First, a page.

[9] While the decision in Roach, supra, dealt with the former Rule 37B(1)(c)(iii), that rule is identical to the present Rule 9‑1(1)(c)(iii) and, accordingly, I am bound by the decision reached by the Court in Roach.

[10] In Wormell, Goepel J. also dealt with an offer which did not contain the wording required under Rule 37B(1)(c)(iii). In adopting the decision of Powers J. in Lau v. Rai (2009), 72 C.P.C. (6th) 112 (B.C.S.C.) to come to the conclusion that the offer did not constitute an “offer to settle” as defined under the Rule, Goepel J. concluded that the third party’s application for double costs should be dismissed. In Eigeard, Hyslop J. was of a similar opinion and concluded: “There is nothing in the offer of the plaintiff to suggest that the plaintiff intends to bring the offer to the trial judge’s attention as it relates to costs.” (at para. 25).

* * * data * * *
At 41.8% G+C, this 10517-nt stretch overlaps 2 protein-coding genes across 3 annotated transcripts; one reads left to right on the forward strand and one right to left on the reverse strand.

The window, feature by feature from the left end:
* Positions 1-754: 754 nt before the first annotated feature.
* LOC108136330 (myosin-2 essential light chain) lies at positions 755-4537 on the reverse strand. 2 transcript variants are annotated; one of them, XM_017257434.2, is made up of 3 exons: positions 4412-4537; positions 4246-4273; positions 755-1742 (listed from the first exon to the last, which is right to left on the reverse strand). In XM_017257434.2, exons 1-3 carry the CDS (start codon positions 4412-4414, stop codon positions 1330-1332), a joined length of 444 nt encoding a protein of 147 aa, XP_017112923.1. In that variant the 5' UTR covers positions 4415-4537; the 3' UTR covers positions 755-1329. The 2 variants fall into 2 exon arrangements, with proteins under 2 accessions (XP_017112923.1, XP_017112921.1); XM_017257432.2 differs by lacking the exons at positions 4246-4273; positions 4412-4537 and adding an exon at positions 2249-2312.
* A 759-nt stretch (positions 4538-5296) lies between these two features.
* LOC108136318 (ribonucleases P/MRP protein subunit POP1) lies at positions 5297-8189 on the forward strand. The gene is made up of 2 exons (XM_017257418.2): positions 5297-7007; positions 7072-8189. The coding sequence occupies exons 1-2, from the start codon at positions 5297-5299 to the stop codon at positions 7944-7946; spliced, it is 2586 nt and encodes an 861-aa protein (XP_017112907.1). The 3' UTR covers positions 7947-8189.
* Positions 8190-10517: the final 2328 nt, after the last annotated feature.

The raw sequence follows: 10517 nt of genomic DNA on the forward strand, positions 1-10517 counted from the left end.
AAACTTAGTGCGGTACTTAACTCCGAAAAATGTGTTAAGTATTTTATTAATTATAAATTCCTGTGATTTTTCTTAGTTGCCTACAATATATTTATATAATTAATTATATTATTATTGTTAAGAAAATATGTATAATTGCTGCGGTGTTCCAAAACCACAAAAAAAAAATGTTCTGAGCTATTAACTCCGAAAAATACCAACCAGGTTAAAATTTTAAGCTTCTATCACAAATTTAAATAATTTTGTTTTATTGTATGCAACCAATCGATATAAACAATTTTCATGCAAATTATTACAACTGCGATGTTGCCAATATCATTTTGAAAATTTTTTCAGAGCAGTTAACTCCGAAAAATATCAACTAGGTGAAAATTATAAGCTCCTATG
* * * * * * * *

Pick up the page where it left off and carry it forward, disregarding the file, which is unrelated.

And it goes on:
The party receiving an “offer to settle” is entitled to receive the “warning” that the offer will be brought to the attention of the Court. The possibility that costs will be awarded provides an additional incentive for the party receiving an offer to settle to consider the offer seriously. There should be no doubt that costs may be awarded whether or not the party receiving the offer to settle is ultimately successful.

Categories

Related Posts